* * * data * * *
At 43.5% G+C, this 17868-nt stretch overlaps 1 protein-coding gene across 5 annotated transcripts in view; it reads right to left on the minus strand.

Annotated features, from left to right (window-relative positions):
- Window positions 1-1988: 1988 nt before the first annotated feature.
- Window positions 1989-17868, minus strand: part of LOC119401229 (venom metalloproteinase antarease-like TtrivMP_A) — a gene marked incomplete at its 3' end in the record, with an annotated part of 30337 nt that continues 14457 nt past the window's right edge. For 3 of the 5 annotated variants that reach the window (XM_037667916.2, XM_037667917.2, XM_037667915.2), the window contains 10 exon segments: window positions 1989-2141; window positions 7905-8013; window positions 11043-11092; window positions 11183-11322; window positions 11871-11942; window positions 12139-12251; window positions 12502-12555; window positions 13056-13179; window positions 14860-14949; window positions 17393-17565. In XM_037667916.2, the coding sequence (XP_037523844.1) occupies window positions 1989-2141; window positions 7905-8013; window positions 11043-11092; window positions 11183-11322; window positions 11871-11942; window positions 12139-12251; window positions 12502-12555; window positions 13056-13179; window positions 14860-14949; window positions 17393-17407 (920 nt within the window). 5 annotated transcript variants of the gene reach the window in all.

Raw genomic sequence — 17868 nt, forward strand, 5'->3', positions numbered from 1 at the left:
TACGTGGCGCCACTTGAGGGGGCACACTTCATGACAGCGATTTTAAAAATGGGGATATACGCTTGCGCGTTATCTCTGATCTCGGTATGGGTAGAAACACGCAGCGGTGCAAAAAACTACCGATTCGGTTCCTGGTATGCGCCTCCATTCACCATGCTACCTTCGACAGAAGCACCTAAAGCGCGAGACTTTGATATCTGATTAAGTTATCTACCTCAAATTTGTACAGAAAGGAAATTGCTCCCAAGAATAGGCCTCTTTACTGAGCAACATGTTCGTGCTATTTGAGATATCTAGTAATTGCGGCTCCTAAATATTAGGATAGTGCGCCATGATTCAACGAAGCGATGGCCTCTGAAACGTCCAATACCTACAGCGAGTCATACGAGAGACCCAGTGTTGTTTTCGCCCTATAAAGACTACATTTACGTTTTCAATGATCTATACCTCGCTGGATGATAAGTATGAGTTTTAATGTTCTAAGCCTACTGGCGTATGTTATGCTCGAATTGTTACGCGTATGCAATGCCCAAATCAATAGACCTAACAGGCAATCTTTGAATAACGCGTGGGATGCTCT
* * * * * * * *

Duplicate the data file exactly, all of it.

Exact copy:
At 43.5% G+C, this 17868-nt stretch overlaps 1 protein-coding gene across 5 annotated transcripts in view; it reads right to left on the minus strand.

Annotated features, from left to right (window-relative positions):
- Window positions 1-1988: 1988 nt before the first annotated feature.
- Window positions 1989-17868, minus strand: part of LOC119401229 (venom metalloproteinase antarease-like TtrivMP_A) — a gene marked incomplete at its 3' end in the record, with an annotated part of 30337 nt that continues 14457 nt past the window's right edge. For 3 of the 5 annotated variants that reach the window (XM_037667916.2, XM_037667917.2, XM_037667915.2), the window contains 10 exon segments: window positions 1989-2141; window positions 7905-8013; window positions 11043-11092; window positions 11183-11322; window positions 11871-11942; window positions 12139-12251; window positions 12502-12555; window positions 13056-13179; window positions 14860-14949; window positions 17393-17565. In XM_037667916.2, the coding sequence (XP_037523844.1) occupies window positions 1989-2141; window positions 7905-8013; window positions 11043-11092; window positions 11183-11322; window positions 11871-11942; window positions 12139-12251; window positions 12502-12555; window positions 13056-13179; window positions 14860-14949; window positions 17393-17407 (920 nt within the window). 5 annotated transcript variants of the gene reach the window in all.

Raw genomic sequence — 17868 nt, forward strand, 5'->3', positions numbered from 1 at the left:
TACGTGGCGCCACTTGAGGGGGCACACTTCATGACAGCGATTTTAAAAATGGGGATATACGCTTGCGCGTTATCTCTGATCTCGGTATGGGTAGAAACACGCAGCGGTGCAAAAAACTACCGATTCGGTTCCTGGTATGCGCCTCCATTCACCATGCTACCTTCGACAGAAGCACCTAAAGCGCGAGACTTTGATATCTGATTAAGTTATCTACCTCAAATTTGTACAGAAAGGAAATTGCTCCCAAGAATAGGCCTCTTTACTGAGCAACATGTTCGTGCTATTTGAGATATCTAGTAATTGCGGCTCCTAAATATTAGGATAGTGCGCCATGATTCAACGAAGCGATGGCCTCTGAAACGTCCAATACCTACAGCGAGTCATACGAGAGACCCAGTGTTGTTTTCGCCCTATAAAGACTACATTTACGTTTTCAATGATCTATACCTCGCTGGATGATAAGTATGAGTTTTAATGTTCTAAGCCTACTGGCGTATGTTATGCTCGAATTGTTACGCGTATGCAATGCCCAAATCAATAGACCTAACAGGCAATCTTTGAATAACGCGTGGGATGCTCT